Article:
In addition, the ever more restrictive sanitary standards pose problems of compliance or installation for small producers and artisanal processors. The cost of inputs (fertilizers, phytosanitary products, seeds), also linked to the cost of oil, is constantly increasing and raises production costs. Political choices and economic agreements between the European Union and third countries have led to a great dependence of European farmers, especially on imported proteins (soybeans) that are cheaper because they are tax-free. Today, the European Union is 70% dependent on soybean imports for livestock feed!

If measures are not taken now at the global level, there will be no prospects for improvement in the sector and family farming is ultimately threatened. The current model is not sustainable and we must react to reverse the trend.


The reform of the Common Agricultural Policy after 2013 is underway. The current negotiations between the European institutions should reorient the CAP to achieve 3 objectives: to ensure healthy and quality food production, to preserve natural resources and the environment, and to develop rural areas in a harmonized way.

The new CAP must allow sustainable peasant agriculture to become the dominant model on the territory of the European Union. For this to happen, the reform must move in the direction of a CAP with greater solidarity and fairness. The new distribution key for direct payments should ensure this rebalancing. A CAP based on solidarity will allow many properly paid farmers to produce a varied, high-quality food in sufficient quantity to guarantee Europe’s food sovereignty, while respecting farmers in third countries.

Diversified agriculture and environmentally sound agronomic practices will ensure the resilience of agro-ecosystems and the provision of a healthy and varied diet.

The objective of preserving natural resources and maintaining biodiversity must lead to the establishment of an ecological spatial network, beneficial in terms of maintaining biodiversity, forming a continuous ecological grid on the territory of the EU. Biodiversity is a factor of production in its own right, the elements of the landscape (hedges, copses, ponds, terraces, grassy strips, etc.) have a regulating role and it is essential to preserve and reinstate these agro-ecological infrastructures. Monocultures, which deplete soil resources and are vulnerable to diseases and pests, must give way to more crop diversity. Practices such as agro-ecology and agro-forestry that have already proven to reduce environmental impact should be considered as innovative practices and receive EU funding as such.

Rural development policy must ensure a better distribution of farmers throughout the European territory and avoid the hyperspecialization of productive areas and the desertification of less-favored areas. The CAP must be an instrument for creating jobs in rural areas and developing the infrastructure necessary for life in these regions. The LEADER programs’ approach using local knowledge must be favored in order to make the best use of local knowledge and practices well adapted to each natural environment.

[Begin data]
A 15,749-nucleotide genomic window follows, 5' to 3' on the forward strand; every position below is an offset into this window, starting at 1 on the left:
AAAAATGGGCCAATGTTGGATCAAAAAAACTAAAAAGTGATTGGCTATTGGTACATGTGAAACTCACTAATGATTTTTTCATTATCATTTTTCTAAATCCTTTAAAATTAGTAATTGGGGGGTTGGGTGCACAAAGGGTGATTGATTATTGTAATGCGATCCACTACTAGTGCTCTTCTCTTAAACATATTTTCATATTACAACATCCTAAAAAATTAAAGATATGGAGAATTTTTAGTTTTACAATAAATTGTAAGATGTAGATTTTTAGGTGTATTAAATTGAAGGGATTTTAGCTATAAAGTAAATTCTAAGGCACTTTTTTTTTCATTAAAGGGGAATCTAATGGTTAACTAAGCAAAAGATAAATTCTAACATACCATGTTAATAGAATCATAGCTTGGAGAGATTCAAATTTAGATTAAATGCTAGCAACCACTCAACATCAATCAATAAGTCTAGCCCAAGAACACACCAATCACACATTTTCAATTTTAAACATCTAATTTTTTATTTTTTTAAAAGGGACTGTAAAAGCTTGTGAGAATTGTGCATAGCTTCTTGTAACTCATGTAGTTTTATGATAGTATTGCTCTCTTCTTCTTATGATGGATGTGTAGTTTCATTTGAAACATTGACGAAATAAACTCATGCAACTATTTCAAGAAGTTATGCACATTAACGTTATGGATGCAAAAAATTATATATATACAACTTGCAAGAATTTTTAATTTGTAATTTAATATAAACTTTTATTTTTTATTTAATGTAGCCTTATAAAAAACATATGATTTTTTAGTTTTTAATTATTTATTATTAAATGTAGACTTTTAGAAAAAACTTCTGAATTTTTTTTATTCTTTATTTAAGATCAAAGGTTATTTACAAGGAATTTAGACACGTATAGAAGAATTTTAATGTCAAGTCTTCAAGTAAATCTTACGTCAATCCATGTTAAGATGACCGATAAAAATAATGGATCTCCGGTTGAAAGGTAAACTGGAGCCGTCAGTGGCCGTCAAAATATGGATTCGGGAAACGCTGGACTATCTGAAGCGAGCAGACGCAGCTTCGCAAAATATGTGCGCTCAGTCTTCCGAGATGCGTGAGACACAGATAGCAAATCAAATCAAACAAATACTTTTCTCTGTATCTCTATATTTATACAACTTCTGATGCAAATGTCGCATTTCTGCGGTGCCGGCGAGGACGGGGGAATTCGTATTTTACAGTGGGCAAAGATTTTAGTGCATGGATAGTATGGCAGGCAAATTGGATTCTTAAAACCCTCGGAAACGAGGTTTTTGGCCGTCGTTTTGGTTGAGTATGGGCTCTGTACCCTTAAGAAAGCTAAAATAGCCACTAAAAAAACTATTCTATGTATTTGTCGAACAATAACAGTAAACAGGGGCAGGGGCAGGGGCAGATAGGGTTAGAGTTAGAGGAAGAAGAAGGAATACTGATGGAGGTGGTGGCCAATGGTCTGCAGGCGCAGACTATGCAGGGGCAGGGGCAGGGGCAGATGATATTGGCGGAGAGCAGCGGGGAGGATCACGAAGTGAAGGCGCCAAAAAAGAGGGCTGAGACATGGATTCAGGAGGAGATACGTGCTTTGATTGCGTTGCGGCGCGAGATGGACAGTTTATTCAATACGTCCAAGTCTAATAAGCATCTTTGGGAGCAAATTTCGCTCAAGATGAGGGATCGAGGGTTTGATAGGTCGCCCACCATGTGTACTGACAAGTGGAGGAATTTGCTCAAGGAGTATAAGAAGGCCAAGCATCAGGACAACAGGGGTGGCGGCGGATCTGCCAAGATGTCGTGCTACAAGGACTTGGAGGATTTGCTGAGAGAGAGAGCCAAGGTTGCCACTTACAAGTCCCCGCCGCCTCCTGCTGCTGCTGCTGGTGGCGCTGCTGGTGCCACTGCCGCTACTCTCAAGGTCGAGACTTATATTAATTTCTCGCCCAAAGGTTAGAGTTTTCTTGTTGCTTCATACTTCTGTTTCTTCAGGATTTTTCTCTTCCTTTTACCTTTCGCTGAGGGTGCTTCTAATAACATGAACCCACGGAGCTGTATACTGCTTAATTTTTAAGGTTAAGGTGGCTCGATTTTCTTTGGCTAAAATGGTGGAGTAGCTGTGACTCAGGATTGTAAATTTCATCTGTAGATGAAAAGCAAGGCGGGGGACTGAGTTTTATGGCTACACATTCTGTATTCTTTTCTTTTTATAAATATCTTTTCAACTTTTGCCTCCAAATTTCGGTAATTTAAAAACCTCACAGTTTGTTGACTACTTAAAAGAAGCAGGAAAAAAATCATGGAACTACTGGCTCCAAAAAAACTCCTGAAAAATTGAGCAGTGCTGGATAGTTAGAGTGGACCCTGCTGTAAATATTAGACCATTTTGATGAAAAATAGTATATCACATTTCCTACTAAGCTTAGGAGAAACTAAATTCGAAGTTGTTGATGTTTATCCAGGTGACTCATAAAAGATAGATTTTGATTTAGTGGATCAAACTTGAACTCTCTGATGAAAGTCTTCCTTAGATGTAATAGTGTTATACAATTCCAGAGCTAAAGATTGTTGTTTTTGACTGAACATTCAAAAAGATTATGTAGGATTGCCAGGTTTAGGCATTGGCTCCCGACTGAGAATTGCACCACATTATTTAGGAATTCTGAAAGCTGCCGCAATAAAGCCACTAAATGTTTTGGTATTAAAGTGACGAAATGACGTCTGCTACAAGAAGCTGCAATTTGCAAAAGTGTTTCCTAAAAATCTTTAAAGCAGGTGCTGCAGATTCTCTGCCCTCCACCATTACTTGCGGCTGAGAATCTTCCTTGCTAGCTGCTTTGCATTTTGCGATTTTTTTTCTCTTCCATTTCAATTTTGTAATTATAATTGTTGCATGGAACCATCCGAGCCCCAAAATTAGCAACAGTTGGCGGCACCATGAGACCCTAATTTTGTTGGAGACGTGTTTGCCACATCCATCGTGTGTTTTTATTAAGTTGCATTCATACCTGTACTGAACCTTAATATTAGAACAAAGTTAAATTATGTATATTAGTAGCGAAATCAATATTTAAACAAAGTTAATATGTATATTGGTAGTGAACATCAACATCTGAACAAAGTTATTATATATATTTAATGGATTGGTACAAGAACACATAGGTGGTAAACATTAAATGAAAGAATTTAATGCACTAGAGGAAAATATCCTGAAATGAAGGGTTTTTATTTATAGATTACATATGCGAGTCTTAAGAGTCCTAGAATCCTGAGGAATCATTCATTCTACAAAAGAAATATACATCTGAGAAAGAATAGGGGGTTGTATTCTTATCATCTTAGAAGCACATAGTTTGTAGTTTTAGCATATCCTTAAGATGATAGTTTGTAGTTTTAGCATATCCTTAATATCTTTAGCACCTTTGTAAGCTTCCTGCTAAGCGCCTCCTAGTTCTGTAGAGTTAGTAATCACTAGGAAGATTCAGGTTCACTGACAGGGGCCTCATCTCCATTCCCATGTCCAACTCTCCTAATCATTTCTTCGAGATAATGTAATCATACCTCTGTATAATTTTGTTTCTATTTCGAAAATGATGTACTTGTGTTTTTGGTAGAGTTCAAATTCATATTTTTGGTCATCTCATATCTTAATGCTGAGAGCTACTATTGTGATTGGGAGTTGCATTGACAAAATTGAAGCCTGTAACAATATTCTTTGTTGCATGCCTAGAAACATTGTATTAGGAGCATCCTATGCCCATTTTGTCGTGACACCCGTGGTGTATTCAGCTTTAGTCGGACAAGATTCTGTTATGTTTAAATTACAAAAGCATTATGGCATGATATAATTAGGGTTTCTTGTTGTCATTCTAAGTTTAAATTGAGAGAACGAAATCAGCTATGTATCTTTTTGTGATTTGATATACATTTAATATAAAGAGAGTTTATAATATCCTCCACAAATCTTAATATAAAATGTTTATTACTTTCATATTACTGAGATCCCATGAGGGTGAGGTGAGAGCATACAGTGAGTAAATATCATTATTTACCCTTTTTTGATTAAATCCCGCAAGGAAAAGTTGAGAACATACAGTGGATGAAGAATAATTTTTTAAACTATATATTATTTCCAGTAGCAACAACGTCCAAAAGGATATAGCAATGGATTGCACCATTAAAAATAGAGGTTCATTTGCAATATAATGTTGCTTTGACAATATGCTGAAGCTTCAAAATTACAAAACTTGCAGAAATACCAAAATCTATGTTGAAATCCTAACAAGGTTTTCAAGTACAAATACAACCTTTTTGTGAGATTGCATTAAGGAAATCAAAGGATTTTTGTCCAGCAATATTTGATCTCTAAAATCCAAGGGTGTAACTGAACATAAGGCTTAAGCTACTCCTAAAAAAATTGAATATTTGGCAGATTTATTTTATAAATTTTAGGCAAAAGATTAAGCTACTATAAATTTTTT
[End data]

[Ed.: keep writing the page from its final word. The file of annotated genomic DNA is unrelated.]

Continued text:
As the representative of the agricultural profession, FUGEA wants to give a new impulse to the sector. Our peasant and youth movement wants to promote peasant agriculture on a human scale and respectful of the environment. The training for the installation in agriculture that we are implementing is in line with this.

The policy of installation in agriculture plays a determining role. Good conditions must be created to allow the children of farmers, but also neo-ruralists, to settle and face the problems described above. The agricultural activity is an opportunity for many workers who would like to retrain in the context of the current employment crisis.

Today, we must support agricultural policies that defend autonomous peasant agriculture and multifunctional sustainable agriculture. These models can provide a solution to the income problems of farms by diversifying the productions and activities developed and by the direct sale of products on the farm or in short circuits of local or regional productions. Agro-ecological practices, urban agriculture or the concept of green belts, bringing the consumer closer to the producer, are also part of the solutions.

The global autonomy (fodder, proteins and energy) at the farm level is to be sought in order to make the farmers independent from the agro-industrial system. Forage autonomy requires better management of the grasslands and good use of the feed and forage produced on the farm. Combined with the search for protein autonomy, it is one of the keys to greater independence for farmers on the world market. Savings and energy production at the farm level will make production systems less dependent on hydrocarbons. Concerning forage autonomy, a working group has already been set up in Hainaut. The number of farmers participating in the meetings and information sessions organized by FUGEA continues to grow and they show great interest in sharing their knowledge and best practices.

It is through reflection, awareness and training that we try to convey the message by working directly with the different actors and pillars of society (farmers, citizens, politicians, NGOs, consumers,…). We want to be part of a solidarity economy that could provide solutions to the current crisis.

Valérie Op de beeck, FUGEA Policy Officer